Since Arla is found to have succeeded in its argument that the sign Cheez' is a usual and pure descriptive sign for a cheesy taste or a cheese product (Arla showed packages of CheezWhizz - a cheese sauce or cheese spray; Cheez-it or Cheez-it for strips of cheese; and Cheez-doodles for salted crisps with a cheese taste - the Presiding Judge considers Cheez' to be a corruption for the English word cheese) the Puck element is found to be decisive, which is obvious of course for the signs Puk and Puck. Besides that - according to the Presiding Judge - a lesser measure of resemblance between trade mark and signs can be compensated by a high measure of resemblance between the goods (cheese is cheese). The Cheez and added 's' do not take away the auditive and visual resemblance. The Presiding Judge considers in this regard that this might be a little less evident with regard to the contraction Cheez'pucks, but 'this is not relevant for trade mark law considerations'. That pu(c)k in the Arabic language might sound like book doesn't make a difference, because Arabic is not a language which is usually understood in the EC. Furthermore the Presiding Judge can not see how this could take away the resemblance. There might even be a conceptual resemblance if puck could be considered as synonymous with disc-shaped. And last but not least: even only an auditive similarity might be enough.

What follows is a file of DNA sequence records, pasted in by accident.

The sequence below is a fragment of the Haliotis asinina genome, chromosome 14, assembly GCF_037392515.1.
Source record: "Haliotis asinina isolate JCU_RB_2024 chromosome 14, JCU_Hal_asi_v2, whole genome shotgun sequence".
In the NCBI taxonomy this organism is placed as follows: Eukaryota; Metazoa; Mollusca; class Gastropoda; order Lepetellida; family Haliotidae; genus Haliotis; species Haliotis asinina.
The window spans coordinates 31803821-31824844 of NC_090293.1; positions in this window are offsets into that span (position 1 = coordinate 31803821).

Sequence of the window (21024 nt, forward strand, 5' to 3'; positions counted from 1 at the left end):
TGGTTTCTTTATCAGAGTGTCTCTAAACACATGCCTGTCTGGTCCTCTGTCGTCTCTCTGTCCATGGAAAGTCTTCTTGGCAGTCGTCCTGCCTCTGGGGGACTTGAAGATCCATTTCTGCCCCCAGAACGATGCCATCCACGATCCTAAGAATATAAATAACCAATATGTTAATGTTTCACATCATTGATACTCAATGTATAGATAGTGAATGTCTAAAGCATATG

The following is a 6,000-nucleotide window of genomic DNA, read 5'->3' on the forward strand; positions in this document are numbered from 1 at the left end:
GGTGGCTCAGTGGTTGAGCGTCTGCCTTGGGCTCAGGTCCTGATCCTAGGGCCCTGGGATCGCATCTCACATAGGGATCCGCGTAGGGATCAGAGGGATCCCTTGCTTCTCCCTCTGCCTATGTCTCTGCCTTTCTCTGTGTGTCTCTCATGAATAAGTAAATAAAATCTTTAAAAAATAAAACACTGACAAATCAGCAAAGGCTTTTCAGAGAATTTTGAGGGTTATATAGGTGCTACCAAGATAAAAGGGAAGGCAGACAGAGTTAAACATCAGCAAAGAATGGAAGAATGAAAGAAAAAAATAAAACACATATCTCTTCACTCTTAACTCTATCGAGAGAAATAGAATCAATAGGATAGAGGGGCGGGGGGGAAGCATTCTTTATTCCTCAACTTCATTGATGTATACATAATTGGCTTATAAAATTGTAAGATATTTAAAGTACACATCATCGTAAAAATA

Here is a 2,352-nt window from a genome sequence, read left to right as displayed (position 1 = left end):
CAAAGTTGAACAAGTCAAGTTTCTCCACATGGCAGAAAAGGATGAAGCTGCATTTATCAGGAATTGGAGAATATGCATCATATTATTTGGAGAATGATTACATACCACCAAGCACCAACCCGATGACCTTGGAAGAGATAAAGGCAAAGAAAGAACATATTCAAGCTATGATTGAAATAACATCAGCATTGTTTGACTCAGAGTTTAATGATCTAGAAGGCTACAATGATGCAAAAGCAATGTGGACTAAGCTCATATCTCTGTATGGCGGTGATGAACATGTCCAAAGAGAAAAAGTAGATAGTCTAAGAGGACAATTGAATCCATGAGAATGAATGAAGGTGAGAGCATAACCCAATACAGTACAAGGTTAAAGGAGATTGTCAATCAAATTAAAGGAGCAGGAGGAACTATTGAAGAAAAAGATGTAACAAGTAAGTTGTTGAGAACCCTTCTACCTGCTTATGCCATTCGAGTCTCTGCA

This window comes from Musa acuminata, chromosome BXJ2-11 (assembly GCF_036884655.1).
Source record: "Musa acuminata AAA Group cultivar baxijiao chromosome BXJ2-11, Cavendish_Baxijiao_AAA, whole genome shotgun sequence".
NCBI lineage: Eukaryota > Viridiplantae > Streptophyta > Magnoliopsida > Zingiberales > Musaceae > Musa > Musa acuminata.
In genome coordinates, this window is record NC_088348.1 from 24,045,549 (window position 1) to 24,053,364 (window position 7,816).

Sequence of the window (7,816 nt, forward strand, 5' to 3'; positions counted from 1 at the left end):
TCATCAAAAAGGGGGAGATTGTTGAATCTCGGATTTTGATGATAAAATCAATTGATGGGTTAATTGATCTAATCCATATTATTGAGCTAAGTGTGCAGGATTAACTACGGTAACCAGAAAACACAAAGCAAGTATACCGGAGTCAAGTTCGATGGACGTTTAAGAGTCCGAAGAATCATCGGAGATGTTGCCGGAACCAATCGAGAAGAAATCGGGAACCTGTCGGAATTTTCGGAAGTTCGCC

The Presiding Judge does not follow Vergeer's argument that the sign Cheez'pucks is only used in a descriptive way: 'The sign elements pucks or Pu(c)k are descriptive for ice-hockey, but not for pieces of cheese'.

The finding of - at least - indirect confusion is based - in the first place - on the fact that Arla is not obliged yet to use the CTM's (art. 15 par. 1 CTMR). Furthermore the confusion test needs a more or less abstractive approach: a concrete occurence of confusion should not be shown.

The trade mark infringement injuction is based on the word mark CTM. Furthermore the Presiding Judge orders Vergeer to transfer the domain name cheezpucks.nl to Arla, because the sign cheezpucks in the domain name is used as a trade mark, namely to distinguish the products that are offered on the website behind the domain name (there is a direct connection between the domain name and the offered products, for example in the banner 'Cheez'pucks. hèt kaasje voor coole kids' (Cheez'pucks. the little cheese for cool kids).

With regard to the procedural costs the Presiding Judge follows the lines set forth in the scale of liquidated costs applicable since August 1, 2008 in the Netherlands. Arla is found to be entitled to a compensation of € 15,000. It had claimed € 16,741.59 but the Presiding Judge followed the scale of liquidated costs and overruled Arla's thesis that this scale is based 'op niets' (on nothing) and is a 'slag in de lucht' (lies in the dark), because it is laid down by the LOVC (the Consultation Group of Court Presidents in civil cases in the Netherlands) after preparation in a working group instituted by the LOVC and completion in dialogue with the Dutch Bar Association.

Posted by: Gino Van Roeyen @ 13.48
Tags: Benelux case law, community trade mark,